Harrods bomb relative: Libya has turned its back on victims over compensation

The Princess of Wales chats to Rajan Parmar, a young victim of the Harrods bomb in 1983
The Princess of Wales chats to Rajan Parmar, a young victim of the Harrods bomb in 1983

A woman whose police inspector father died in the IRA’s Harrods bombing has accused the Libyan government of turning its back on victims.

It followed a pan-Arab call to protect the country’s frozen funds and assets in the UK.

In December 1983, a republican bomb containing Semtex imported from the North African state exploded at the Harrods department store in central London, killing three police officers and three members of the public.

Among those to die were Inspector Stephen Dodd, 34, of the Met.

His daughter Susanne Dodd said: “How can the Libyan government promise to help us and now change their minds?

“I’m devastated, as we helped the Libyans during their struggle for freedom and now they have turned their backs on us.

“The UK and now the Libyan government do not care about us. I’m heartbroken.

“My poor dad and all the victims should have been worth more than this.”

The Arab Parliament is designed to give citizens of the Arab world a voice.

It consists of four representatives from each member state of the Arab League, either elected or chosen from their respective national parliament.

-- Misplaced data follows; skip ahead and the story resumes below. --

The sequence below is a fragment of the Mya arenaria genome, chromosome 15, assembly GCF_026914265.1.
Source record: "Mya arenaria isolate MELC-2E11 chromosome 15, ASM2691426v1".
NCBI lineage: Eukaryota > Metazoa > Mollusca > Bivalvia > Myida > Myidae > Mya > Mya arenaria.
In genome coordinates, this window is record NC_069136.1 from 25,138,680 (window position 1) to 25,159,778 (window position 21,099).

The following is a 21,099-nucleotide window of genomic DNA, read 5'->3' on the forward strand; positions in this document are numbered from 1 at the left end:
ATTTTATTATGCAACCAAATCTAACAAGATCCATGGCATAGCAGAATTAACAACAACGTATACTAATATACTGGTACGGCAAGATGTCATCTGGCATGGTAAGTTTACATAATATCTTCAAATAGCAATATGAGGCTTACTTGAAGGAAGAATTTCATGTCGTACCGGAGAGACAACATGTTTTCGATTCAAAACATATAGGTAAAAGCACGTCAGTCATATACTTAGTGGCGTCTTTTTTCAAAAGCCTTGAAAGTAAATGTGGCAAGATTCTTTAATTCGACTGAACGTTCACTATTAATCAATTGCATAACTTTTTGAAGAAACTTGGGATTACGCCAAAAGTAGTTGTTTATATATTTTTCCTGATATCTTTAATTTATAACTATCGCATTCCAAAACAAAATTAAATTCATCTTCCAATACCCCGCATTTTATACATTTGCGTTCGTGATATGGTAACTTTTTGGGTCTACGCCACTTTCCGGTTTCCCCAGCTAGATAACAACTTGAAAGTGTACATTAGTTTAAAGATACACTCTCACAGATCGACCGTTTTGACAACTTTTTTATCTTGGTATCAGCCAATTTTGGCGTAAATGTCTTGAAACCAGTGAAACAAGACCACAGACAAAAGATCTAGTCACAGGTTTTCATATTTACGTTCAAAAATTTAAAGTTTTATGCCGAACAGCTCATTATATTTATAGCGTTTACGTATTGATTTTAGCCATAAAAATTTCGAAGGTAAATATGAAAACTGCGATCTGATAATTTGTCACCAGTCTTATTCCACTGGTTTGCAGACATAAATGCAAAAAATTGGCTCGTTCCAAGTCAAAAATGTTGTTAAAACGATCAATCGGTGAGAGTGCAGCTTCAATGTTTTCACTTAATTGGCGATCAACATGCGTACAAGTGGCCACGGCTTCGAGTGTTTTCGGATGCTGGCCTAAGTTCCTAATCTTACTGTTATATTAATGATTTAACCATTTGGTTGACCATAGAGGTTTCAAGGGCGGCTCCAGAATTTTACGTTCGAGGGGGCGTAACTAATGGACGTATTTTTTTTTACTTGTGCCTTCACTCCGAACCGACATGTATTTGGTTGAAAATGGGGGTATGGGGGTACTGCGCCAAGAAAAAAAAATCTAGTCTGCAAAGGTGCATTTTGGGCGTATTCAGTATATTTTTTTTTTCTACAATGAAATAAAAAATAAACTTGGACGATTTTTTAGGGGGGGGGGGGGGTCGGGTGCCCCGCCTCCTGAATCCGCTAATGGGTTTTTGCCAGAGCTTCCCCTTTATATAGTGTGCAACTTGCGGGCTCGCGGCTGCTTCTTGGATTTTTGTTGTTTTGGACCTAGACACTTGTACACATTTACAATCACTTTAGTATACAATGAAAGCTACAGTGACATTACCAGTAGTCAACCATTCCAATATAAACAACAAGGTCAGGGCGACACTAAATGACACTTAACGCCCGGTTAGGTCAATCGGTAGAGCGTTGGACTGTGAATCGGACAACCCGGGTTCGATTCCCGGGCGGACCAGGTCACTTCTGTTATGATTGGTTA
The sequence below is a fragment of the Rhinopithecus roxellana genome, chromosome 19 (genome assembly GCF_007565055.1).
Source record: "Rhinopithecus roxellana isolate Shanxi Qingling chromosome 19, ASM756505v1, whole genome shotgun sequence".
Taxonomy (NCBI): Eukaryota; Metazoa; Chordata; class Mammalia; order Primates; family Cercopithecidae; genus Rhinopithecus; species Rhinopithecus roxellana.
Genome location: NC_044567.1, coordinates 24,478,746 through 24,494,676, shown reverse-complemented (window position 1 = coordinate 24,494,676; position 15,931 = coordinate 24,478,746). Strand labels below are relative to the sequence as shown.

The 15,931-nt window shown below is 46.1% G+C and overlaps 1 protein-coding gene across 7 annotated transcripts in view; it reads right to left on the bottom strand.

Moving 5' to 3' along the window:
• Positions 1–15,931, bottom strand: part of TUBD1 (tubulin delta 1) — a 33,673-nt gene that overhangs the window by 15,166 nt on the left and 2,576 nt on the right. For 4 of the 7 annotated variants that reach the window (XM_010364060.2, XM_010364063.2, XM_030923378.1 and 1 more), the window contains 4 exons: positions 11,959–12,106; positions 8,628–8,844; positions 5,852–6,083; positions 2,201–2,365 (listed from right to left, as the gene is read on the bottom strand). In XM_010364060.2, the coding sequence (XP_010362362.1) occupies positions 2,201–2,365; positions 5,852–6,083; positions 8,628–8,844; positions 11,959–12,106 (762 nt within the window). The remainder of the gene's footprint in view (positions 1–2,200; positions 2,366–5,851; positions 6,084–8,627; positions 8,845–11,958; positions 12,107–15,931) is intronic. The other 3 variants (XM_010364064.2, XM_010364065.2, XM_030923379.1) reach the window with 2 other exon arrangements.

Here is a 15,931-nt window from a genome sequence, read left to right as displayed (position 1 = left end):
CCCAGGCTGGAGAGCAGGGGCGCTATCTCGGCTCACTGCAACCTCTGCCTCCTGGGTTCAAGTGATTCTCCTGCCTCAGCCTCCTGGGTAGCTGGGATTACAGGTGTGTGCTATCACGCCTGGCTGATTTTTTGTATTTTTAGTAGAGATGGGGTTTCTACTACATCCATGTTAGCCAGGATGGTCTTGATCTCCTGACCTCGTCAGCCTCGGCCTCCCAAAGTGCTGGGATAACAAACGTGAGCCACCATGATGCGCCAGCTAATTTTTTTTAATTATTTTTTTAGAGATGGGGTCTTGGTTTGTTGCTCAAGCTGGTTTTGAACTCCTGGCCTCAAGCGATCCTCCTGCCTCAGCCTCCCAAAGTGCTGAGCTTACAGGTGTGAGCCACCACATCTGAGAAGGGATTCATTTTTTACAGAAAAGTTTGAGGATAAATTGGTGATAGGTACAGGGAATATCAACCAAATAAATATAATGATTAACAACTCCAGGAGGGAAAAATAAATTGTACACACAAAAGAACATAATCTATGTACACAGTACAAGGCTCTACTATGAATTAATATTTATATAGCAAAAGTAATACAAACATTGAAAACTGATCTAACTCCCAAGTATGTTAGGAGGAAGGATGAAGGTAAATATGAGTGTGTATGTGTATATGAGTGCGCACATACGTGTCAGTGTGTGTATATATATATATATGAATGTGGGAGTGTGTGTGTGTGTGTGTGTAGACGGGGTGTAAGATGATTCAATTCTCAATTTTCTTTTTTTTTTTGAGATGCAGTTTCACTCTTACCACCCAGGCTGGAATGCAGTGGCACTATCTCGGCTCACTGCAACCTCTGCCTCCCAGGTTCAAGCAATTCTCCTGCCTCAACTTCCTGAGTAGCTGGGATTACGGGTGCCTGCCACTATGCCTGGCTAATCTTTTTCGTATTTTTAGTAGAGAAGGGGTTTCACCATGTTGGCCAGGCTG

At a recent meeting in Cairo it reportedly called on the UN to protect Libya’s frozen funds and assets in the UK.

Ulster Unionist peer Sir Reg Empey is piloting a private member’s bill through Parliament which seeks to secure money from assets linked to the late Libyan dictator Muammar Gaddafi.

He wants the government to put pressure on the Libyan authorities to co-operate.

Ms Dodd added: “I hope this compensation bill goes through as this would make a moral stand and send a symbolic message to all those that support terrorism throughout the world that eventually you will be held to account.”

Sir Reg said the UK could exercise its veto at the UN Security Council.

He added: “The government has been running away from this over many years and the Arab Parliament should be encouraging negotiation.”

He said former foreign secretary Boris Johnson had been about to appoint a special envoy to Libya before his resignation.

Ihsan Bashir, whose brother Inam Bashir died in an IRA attack in the London Docklands in February 1996, said the UK had weakened the bereaved families’ position because ministers considered compensation from Libya to be a private matter.

He added: “Thanks to our government we have now become a laughing stock.”

President of the Docklands Victims Association (DVA) Jonathan Ganesh said the Libyan government should be talking to the UK rather than expressing unwillingness to help.

“I’m sorry but I feel the Libyan government should remember their promise to help all those Gaddafi/IRA victims.

“It would be abhorrent if the Libyans did not fulfil their promise to those who have been left severely disabled and bereaved.”